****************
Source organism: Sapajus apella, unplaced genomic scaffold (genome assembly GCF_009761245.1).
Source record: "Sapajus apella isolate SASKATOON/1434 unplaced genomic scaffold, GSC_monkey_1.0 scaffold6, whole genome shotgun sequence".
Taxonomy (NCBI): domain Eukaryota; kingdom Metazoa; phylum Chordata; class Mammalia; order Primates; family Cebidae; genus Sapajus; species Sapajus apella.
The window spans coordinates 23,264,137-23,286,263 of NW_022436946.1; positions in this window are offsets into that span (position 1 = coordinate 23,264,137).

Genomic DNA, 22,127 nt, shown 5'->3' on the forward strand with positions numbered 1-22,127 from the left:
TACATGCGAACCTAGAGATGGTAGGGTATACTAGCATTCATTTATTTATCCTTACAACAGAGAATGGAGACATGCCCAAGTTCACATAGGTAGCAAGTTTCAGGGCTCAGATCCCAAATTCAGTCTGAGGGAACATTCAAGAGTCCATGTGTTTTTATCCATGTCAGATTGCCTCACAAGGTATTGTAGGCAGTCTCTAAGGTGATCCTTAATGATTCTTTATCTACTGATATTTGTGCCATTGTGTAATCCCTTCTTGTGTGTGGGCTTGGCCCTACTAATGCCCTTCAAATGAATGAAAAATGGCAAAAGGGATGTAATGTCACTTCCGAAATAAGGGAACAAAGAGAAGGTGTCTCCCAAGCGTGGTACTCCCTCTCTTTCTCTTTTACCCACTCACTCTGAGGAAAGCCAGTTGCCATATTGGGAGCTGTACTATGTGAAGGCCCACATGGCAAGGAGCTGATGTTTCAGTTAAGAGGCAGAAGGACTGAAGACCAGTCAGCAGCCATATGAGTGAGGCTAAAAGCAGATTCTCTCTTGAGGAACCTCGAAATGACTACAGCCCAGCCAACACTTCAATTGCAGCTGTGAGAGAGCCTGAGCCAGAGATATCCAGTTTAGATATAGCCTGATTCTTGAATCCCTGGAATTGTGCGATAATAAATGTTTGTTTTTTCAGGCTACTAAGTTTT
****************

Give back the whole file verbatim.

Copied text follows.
Source organism: Sapajus apella, unplaced genomic scaffold (genome assembly GCF_009761245.1).
Source record: "Sapajus apella isolate SASKATOON/1434 unplaced genomic scaffold, GSC_monkey_1.0 scaffold6, whole genome shotgun sequence".
Taxonomy (NCBI): domain Eukaryota; kingdom Metazoa; phylum Chordata; class Mammalia; order Primates; family Cebidae; genus Sapajus; species Sapajus apella.
The window spans coordinates 23,264,137-23,286,263 of NW_022436946.1; positions in this window are offsets into that span (position 1 = coordinate 23,264,137).

Genomic DNA, 22,127 nt, shown 5'->3' on the forward strand with positions numbered 1-22,127 from the left:
TACATGCGAACCTAGAGATGGTAGGGTATACTAGCATTCATTTATTTATCCTTACAACAGAGAATGGAGACATGCCCAAGTTCACATAGGTAGCAAGTTTCAGGGCTCAGATCCCAAATTCAGTCTGAGGGAACATTCAAGAGTCCATGTGTTTTTATCCATGTCAGATTGCCTCACAAGGTATTGTAGGCAGTCTCTAAGGTGATCCTTAATGATTCTTTATCTACTGATATTTGTGCCATTGTGTAATCCCTTCTTGTGTGTGGGCTTGGCCCTACTAATGCCCTTCAAATGAATGAAAAATGGCAAAAGGGATGTAATGTCACTTCCGAAATAAGGGAACAAAGAGAAGGTGTCTCCCAAGCGTGGTACTCCCTCTCTTTCTCTTTTACCCACTCACTCTGAGGAAAGCCAGTTGCCATATTGGGAGCTGTACTATGTGAAGGCCCACATGGCAAGGAGCTGATGTTTCAGTTAAGAGGCAGAAGGACTGAAGACCAGTCAGCAGCCATATGAGTGAGGCTAAAAGCAGATTCTCTCTTGAGGAACCTCGAAATGACTACAGCCCAGCCAACACTTCAATTGCAGCTGTGAGAGAGCCTGAGCCAGAGATATCCAGTTTAGATATAGCCTGATTCTTGAATCCCTGGAATTGTGCGATAATAAATGTTTGTTTTTTCAGGCTACTAAGTTTT